Access to Asylum: As of the end of the year, the government, in cooperation with UNHCR, reported more than 633,000 registered Syrian refugees, and hundreds of thousands of additional nonrefugee Syrians in the country. In addition UNHCR registered more than 60,000 other refugees or asylum seekers in the country.
The country’s laws do not provide for the granting of asylum or refugee status, and the government lacked a formal system of protecting refugees. Although it is not a signatory to the 1951 Geneva Convention related to the status of refugees or its 1967 Protocol, the government respected UNHCR’s eligibility determinations regarding asylum seekers, including those who entered the country illegally. A 1998 memorandum of understanding, renewed in 2014, between the government and UNHCR contains the definition of a refugee, confirms adherence to the principle of nonrefoulement, and allows recognized refugees a maximum stay of one year, during which period UNHCR must find a durable solution. The time limit is renewable, and, generally, the government did not force refugees to return to their country of origin. As of August 2014, all Syrians in the country are required to obtain an official residency card from the Ministry of Interior. Among the requirements to obtain the new residency card are that all Syrians over the age of 12 must obtain an individual health certificate, which until October cost 30 JD ($42) per person, more than many refugees could afford. In October the fee was dropped to five JD ($7) to encourage more refugees to register with the Ministry of Interior.
The government continued to limit the number of Syrians seeking asylum in the country, as well as the points of entry they may use. Generally, the government restricted entry of Syrians by air despite formal visa-free travel between the countries. Authorities did not allow Syrian asylum seekers, except severe medical cases, to enter along the more populated north-west border of the country. Instead, Syrian refugees seeking entry may only cross at one of the two informal borders crossings along the northeast desert border. The country severely limited the number of refugees able to cross at these informal points. Human Rights Watch reported that in April, 2,500 Syrian refugees had waited for days just inside Jordan’s eastern border to be processed for registration and entrance to the Azraq refugee camp. By December 24, the number of refugees stranded in the border areas near the two informal crossings reached 15,000. Both UNHCR and Human Rights Watch publicly called on the government to grant entry to the refugees, some of whom had been waiting in the border area for at least a month. Many refugees, including the sick, elderly, children, and pregnant women, waited for as long as 120 days without shelter, with limited food and water, and without most medical care to enter the country. An unknown number turned around and returned to Syria. International organizations reported at least 25 refugees died since April from health conditions exacerbated by the harsh conditions at the border. Many Iraqis and Yemenis faced questioning at formal entry points, and many were refused entry.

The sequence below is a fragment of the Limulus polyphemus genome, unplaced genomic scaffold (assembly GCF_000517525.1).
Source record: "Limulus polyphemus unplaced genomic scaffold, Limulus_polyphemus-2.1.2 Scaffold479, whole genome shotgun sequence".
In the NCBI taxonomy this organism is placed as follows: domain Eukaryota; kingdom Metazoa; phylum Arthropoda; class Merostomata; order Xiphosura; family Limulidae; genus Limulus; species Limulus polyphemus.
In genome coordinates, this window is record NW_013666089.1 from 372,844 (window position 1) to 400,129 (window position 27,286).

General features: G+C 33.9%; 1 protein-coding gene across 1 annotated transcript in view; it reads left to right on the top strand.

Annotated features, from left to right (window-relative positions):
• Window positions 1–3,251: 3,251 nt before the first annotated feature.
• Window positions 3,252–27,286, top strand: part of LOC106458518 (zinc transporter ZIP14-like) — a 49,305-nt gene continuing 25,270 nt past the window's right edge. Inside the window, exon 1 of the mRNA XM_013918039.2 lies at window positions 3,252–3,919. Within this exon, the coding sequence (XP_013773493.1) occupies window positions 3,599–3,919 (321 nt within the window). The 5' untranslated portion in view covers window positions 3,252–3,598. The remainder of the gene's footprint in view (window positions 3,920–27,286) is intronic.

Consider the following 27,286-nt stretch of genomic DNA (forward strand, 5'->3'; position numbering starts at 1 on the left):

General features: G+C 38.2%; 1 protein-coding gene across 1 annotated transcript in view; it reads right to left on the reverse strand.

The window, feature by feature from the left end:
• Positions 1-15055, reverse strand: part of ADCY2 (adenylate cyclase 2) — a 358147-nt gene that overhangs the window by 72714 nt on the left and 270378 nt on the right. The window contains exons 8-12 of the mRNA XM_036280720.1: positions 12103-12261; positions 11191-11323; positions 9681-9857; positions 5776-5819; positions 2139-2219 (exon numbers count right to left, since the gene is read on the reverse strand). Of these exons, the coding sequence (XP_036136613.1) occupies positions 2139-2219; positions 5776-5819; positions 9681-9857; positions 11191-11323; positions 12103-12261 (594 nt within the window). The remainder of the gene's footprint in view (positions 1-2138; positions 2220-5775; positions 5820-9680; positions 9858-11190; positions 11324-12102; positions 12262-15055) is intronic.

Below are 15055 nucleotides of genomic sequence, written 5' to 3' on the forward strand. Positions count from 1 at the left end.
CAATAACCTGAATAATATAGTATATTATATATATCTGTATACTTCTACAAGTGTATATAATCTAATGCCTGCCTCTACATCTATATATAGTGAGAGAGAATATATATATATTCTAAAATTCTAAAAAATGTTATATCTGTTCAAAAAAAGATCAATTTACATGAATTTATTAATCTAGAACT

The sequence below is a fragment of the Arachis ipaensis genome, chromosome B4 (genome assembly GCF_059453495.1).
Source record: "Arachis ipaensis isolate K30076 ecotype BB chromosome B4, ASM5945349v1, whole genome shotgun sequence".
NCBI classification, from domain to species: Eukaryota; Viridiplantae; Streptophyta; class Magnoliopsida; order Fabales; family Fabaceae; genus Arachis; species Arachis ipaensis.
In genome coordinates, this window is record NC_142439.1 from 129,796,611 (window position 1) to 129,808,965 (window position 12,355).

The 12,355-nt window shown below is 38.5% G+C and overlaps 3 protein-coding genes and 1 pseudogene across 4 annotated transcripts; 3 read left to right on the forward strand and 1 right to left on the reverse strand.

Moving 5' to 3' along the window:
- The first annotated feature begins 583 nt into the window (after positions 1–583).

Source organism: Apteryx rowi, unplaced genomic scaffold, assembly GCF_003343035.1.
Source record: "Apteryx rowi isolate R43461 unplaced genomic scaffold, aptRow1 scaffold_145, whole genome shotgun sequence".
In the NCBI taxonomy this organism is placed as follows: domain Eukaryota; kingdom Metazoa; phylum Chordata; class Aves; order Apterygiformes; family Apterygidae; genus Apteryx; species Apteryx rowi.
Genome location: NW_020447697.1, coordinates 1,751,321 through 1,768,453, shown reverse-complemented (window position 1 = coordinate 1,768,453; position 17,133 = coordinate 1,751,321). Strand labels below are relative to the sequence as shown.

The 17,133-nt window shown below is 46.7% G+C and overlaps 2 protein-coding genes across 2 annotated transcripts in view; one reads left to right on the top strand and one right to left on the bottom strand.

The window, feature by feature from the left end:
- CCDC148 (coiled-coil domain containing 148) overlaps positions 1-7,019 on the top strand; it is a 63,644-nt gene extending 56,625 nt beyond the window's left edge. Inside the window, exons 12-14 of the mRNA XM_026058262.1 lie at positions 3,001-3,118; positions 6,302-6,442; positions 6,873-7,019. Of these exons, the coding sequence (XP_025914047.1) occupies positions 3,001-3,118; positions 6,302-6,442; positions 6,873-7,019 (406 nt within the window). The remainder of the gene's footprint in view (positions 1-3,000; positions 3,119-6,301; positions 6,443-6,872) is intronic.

Refoulement: The government forcibly returned Syrian refugees, including women, children, war-injured, and persons with disabilities to Syria. Human Rights Watch reported that some refugees crossing at informal border crossings in the northeast were brought to the Raba’a Sarhan processing center to be screened, and then forcibly returned to Syria without being registered as refugees or asylum seekers. International organizations also reported that the government carried out a preliminary screening of refugees waiting at the eastern border and prevented some Syrians seeking refuge from entering the country for official processing at Raba’a Sarhan.
The government also returned to Syria some Syrian refugees found working illegally, living in informal tented settlements, or not presenting refugee documentation when moving internally, while forcing others to return to formal refugee camps. Those subjected to refoulement were most often sent to Dara’a Province, where many had no support network or way to return across battle lines to their homes, which were often within regime- or Da'esh-controlled areas.
Early in the Syrian crisis, the government allowed some Palestinian refugees from Syria to enter and remain in the country. During the year the government turned Palestinian refugees from Syria away at the border, although some gained entry. Through November 30, UNRWA was aware of 69 cases of refoulement of Palestinian refugees from Syria. Among those returned were four families, comprising 24 Palestinian refugees from Syria, who had entered the country on Jordanian passports but subsequently lost their Jordanian nationality. The vulnerability of Palestinian refugees from Syria to deportation increased their risk of other abuses. For those who entered the country irregularly (without required documentation, or using Syrian identity documents), refoulement was a constant risk, and access to basic civil services--including renewal of identity documents, the registration of marriages, deaths, and births--was highly complex. UNRWA reported that such activities could result in forced return to Syria, as well as detention and denaturalization.
On December 16, UNHCR and Human Rights Watch reported that the government rounded up more than 800 Sudanese nationals in front of UNHCR offices in Amman. As many as 80 percent of this group may have been refugees and asylum seekers, according to international organizations. The group was held near the airport, during which time a riot broke out. Security forces responded with force and sent 121 Sudanese to the hospital. On December 18, 525 Sudanese, including unaccompanied minors and families children, were sent back to Sudan on four chartered flights.